Family: Caprifoliaceae (Honeysuckle family)
place viburnums in the Adoxaceae family, with Sambucus
containing more than 150 species
January 2005 I resolved to reflect from time to time on
in past columns. Recently I had reason to revisit
a 2000 column about Viburnum davidii, and in this month’s
column I report the results. Such as they are….
Plants can be very confusing. Actually, the plants themselves
are neither confusing nor confused; but sometimes the information
about them can be both.
Let’s say a question comes in to the Master Gardener
office about Viburnum davidii and berries: I want
to plant Viburnum davidii, and I want to make sure I get those
blue berries. I’ve read that I need a male plant and
a female plant. How do I tell the difference?
Whoa. Searching for information to answer this question properly
can make any Master Gardener dizzy. Without a botanist on staff
who specializes in the sex life of viburnums, coming up with
the correct answer can be tricky.
The short answer
is, With most plants, you can’t tell
the difference between a male plant and a female plant, unless
it’s in flower. Even then, you need pictures to know
for sure which flower is which. This doesn’t help the
caller very much, because they want to buy their viburnums
this weekend and this time of year, they’re not in flower.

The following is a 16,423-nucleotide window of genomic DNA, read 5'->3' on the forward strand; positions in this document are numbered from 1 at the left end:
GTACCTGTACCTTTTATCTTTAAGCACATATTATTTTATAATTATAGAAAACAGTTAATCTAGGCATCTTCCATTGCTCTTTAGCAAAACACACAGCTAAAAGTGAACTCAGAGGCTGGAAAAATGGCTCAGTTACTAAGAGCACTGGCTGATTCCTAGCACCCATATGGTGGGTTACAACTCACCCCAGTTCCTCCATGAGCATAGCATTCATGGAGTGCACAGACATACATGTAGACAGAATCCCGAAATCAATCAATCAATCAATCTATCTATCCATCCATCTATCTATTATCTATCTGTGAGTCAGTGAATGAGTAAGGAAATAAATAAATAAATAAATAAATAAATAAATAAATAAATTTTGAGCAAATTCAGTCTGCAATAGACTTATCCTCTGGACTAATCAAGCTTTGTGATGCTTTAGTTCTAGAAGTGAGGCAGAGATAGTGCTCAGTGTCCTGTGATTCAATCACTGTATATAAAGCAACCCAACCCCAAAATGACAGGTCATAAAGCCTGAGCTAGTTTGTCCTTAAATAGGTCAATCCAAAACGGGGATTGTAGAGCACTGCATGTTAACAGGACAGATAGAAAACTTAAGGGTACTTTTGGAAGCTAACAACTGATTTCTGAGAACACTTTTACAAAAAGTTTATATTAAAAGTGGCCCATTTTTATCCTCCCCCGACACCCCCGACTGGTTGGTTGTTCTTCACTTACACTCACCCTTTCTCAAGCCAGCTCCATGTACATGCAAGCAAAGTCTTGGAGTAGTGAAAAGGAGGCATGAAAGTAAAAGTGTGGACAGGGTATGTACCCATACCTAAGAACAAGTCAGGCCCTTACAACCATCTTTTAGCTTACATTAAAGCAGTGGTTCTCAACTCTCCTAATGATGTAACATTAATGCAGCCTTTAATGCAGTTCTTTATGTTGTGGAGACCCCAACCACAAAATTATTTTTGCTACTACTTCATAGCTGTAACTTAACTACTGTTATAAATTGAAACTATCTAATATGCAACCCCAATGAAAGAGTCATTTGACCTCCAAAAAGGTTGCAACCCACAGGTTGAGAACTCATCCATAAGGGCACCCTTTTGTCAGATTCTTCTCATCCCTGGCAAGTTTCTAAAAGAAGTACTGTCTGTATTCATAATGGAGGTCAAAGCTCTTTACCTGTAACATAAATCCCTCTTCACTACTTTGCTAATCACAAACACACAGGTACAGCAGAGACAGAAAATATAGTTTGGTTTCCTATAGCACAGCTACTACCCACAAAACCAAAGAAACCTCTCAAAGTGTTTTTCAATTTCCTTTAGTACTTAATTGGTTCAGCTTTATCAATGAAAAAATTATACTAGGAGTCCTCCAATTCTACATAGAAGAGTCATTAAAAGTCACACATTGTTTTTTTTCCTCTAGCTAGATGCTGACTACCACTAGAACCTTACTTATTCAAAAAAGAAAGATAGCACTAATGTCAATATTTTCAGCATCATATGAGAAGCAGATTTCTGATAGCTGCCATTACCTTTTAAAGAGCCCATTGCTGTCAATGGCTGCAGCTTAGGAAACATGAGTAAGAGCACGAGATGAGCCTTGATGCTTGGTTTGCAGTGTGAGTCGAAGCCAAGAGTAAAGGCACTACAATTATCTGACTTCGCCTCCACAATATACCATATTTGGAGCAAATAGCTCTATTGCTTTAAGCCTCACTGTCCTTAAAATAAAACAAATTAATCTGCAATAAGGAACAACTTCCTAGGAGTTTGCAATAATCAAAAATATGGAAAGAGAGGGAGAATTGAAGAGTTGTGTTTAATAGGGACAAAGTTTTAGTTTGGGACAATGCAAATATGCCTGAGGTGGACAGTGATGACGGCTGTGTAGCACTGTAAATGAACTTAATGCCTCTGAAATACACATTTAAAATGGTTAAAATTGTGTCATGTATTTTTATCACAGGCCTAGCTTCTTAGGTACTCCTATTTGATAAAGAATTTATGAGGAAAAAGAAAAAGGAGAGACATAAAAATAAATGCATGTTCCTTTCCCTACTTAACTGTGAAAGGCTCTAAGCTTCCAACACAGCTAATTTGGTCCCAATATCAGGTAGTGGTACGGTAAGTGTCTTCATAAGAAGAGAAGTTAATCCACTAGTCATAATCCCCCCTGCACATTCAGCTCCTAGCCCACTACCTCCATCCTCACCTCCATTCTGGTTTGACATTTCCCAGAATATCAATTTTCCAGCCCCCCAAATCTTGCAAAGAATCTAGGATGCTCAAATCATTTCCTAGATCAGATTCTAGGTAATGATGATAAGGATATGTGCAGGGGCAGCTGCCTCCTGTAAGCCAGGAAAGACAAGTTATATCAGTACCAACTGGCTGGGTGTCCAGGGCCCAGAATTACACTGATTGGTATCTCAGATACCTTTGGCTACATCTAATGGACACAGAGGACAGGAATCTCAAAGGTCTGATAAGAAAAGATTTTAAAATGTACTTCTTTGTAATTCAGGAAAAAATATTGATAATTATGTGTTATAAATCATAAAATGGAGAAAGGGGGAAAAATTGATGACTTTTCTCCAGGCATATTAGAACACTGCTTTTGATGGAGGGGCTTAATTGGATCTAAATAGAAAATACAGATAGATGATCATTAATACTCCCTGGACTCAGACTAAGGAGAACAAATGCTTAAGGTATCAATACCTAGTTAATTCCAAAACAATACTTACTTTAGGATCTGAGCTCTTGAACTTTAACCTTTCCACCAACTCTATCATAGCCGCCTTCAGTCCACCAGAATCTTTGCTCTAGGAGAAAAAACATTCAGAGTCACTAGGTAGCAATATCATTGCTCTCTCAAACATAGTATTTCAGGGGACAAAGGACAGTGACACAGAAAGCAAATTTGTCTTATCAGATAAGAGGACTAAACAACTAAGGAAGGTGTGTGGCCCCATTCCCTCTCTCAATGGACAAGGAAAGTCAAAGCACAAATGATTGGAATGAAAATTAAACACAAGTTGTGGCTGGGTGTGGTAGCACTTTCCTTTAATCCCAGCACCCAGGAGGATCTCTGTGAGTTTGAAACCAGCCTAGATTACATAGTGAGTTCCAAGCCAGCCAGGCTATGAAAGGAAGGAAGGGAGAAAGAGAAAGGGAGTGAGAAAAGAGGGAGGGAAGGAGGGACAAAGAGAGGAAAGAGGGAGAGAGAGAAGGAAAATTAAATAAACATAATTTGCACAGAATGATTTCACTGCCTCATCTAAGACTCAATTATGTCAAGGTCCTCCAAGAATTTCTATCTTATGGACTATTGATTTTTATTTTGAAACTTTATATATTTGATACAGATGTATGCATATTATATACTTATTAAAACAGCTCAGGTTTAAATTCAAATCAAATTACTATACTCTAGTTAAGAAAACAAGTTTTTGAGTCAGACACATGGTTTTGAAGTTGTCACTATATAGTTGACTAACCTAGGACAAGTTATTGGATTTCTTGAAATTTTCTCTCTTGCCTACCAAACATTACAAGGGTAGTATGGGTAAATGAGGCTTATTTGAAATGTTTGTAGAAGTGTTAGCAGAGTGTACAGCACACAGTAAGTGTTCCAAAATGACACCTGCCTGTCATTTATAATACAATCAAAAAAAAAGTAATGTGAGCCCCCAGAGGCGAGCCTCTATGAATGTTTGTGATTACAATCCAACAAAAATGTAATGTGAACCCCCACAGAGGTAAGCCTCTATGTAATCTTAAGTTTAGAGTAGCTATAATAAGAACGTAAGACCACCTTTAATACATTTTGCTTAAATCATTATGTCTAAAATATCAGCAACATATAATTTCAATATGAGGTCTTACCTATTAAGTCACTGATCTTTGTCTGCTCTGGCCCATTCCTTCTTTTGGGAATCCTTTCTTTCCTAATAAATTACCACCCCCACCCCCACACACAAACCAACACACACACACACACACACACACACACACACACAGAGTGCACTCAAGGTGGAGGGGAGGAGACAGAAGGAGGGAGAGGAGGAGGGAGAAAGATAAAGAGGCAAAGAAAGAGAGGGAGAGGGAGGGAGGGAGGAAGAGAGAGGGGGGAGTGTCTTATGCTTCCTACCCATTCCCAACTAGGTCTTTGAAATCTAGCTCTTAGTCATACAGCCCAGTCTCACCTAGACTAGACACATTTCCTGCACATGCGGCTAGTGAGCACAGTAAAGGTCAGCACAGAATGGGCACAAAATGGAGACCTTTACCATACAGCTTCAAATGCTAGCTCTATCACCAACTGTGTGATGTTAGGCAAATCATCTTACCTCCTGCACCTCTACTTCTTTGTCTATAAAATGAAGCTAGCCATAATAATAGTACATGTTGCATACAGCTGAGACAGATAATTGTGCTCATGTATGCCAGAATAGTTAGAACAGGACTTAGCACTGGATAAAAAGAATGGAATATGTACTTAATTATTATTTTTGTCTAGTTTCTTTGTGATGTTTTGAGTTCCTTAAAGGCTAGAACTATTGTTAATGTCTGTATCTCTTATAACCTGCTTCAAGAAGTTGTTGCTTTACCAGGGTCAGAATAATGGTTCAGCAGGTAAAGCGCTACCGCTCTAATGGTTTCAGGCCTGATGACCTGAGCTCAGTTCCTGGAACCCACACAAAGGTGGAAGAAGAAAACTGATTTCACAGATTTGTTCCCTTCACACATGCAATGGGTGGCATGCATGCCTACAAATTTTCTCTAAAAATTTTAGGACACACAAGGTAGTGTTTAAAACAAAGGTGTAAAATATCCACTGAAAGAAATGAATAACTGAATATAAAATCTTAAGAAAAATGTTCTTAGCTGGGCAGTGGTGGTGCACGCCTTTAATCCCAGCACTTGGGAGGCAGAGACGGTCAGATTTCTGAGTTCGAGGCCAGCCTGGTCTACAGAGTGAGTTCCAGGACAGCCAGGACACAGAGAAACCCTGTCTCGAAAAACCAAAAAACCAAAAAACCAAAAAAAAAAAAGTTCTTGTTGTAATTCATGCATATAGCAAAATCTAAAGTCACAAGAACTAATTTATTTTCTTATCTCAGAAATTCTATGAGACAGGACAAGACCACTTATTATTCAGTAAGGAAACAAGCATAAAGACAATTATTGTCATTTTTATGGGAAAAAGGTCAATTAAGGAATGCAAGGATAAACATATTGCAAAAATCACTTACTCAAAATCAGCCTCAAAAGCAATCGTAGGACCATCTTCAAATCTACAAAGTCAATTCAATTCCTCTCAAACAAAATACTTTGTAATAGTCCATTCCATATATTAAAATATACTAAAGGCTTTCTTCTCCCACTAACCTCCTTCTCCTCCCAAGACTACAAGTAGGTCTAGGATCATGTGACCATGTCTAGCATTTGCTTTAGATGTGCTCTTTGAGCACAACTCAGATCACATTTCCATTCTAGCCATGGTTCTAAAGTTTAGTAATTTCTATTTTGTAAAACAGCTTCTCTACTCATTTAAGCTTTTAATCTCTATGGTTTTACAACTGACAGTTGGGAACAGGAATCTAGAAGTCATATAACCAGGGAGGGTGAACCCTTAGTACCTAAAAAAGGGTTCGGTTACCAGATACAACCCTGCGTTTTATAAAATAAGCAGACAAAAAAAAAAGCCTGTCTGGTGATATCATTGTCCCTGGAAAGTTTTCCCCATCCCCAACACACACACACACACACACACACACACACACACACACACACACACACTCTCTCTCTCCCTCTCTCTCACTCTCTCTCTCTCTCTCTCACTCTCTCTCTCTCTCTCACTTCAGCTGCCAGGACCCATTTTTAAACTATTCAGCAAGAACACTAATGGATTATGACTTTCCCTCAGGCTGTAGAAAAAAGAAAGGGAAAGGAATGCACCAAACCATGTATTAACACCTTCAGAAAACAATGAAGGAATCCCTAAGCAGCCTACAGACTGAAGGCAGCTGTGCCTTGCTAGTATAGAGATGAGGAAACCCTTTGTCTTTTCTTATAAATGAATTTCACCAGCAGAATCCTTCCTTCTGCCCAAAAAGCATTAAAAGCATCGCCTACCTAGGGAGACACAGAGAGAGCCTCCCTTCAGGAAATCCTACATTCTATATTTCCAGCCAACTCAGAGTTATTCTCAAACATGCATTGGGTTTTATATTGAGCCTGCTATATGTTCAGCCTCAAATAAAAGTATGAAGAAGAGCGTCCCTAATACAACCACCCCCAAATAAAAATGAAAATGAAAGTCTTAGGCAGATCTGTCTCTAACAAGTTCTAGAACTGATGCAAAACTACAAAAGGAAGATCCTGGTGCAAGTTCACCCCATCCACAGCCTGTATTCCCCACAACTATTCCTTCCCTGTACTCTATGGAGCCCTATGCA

So to be of service, the conscientious Master Gardener goes
searching for more information.
My Plant of the Month column from 2000 is no help at all,
because on this topic I offer just one single line: Remember
that plants of both sexes are required for berry production. Most reference books written for the layman and recommended
for use by MGs don’t address the issue of “male” and “female” at
all where viburnums are concerned. They merely describe flowers
and berries and required growing conditions. A few offer
some details: The American Horticultural Society’s
Encyclopedia of Garden Plants remarks about V. davidii: “If
plants of both sexes are grown, female plants bear decorative,
metallic blue fruits.” Taylor’s says this: “Plant
2 or more shrubs to increase berry set.” Well, okay.
That makes sense, does it not? But we still don’t know
male from female, do we? All we know at this point is that
if we plant two of these evergreen viburnums, we have a 50
percent chance in each case of hitting the jackpot. But since
the odds are per plant, we can still end up with all males,
or more males than females.
Then we find this,
from Virginia Cooperative Extension (specifically from Virginia
Tech’s department of environmental horticulture): “Roses
and viburnums are examples of perfect flowered plants. This
means that each individual flower has both male and female
parts; stamens, which produce pollen, and a pistil, which contains
the ovary(ies) which will produce the seed and hence the fruit.
This makes self-fertilization possible.” Wow. That means
the gardener doesn’t have to worry about which plant
is male and which plant is female. Each plant is both!
Well, not quite. Here’s what Oregon
State University’s landscape guide to shrubs has to say
about V. davidii: “Broadleaf evergreen shrub, 3-5 ft
(1-1.5 m), forms low, compact mounds. Leaves opposite, simple,